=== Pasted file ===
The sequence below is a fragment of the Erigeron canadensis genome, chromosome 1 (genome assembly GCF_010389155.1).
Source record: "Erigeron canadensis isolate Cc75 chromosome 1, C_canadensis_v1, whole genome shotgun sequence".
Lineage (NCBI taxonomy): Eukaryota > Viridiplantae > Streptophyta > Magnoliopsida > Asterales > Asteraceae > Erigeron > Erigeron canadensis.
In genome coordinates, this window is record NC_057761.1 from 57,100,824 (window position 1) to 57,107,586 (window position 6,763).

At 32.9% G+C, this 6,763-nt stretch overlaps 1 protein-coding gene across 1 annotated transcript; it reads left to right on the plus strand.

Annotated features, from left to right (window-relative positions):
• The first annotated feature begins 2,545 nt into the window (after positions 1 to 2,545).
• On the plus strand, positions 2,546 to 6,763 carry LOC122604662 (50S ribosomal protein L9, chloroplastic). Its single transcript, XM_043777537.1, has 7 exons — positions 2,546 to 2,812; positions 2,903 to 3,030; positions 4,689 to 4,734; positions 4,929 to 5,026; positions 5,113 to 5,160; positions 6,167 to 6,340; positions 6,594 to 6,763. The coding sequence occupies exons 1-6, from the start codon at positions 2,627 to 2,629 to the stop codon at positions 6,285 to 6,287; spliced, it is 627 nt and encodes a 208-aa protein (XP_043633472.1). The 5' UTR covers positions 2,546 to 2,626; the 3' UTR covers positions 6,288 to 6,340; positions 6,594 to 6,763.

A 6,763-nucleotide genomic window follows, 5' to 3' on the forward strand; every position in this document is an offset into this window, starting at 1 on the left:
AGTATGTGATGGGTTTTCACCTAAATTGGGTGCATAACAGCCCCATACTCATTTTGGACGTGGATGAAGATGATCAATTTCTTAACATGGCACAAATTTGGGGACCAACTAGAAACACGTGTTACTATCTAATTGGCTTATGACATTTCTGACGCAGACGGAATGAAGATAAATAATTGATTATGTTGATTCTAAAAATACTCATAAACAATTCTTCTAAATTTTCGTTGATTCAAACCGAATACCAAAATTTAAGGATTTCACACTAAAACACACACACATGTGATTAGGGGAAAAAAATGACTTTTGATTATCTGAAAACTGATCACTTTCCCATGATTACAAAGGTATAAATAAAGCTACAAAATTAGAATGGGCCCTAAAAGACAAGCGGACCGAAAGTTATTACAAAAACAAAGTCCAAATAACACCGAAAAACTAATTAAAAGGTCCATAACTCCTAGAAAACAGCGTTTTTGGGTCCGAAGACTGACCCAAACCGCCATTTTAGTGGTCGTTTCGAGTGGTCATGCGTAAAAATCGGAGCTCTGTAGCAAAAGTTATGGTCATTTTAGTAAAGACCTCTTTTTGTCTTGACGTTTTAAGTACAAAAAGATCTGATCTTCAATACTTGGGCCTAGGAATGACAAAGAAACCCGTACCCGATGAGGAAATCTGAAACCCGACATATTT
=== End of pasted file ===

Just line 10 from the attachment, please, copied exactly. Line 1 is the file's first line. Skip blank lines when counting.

AGTATGTGATGGGTTTTCACCTAAATTGGGTGCATAACAGCCCCATACTCATTTTGGACGTGGATGAAGATGATCAATTTCTTAACATGGCACAAATTTGGGGACCAACTAGAAACACGTGTTACTATCTAATTGGCTTATGACATTTCTGACGCAGACGGAATGAAGATAAATAATTGATTATGTTGATTCTAAAAATACTCATAAACAATTCTTCTAAATTTTCGTTGATTCAAACCGAATACCAAAATTTAAGGATTTCACACTAAAACACACACACATGTGATTAGGGGAAAAAAATGACTTTTGATTATCTGAAAACTGATCACTTTCCCATGATTACAAAGGTATAAATAAAGCTACAAAATTAGAATGGGCCCTAAAAGACAAGCGGACCGAAAGTTATTACAAAAACAAAGTCCAAATAACACCGAAAAACTAATTAAAAGGTCCATAACTCCTAGAAAACAGCGTTTTTGGGTCCGAAGACTGACCCAAACCGCCATTTTAGTGGTCGTTTCGAGTGGTCATGCGTAAAAATCGGAGCTCTGTAGCAAAAGTTATGGTCATTTTAGTAAAGACCTCTTTTTGTCTTGACGTTTTAAGTACAAAAAGATCTGATCTTCAATACTTGGGCCTAGGAATGACAAAGAAACCCGTACCCGATGAGGAAATCTGAAACCCGACATATTT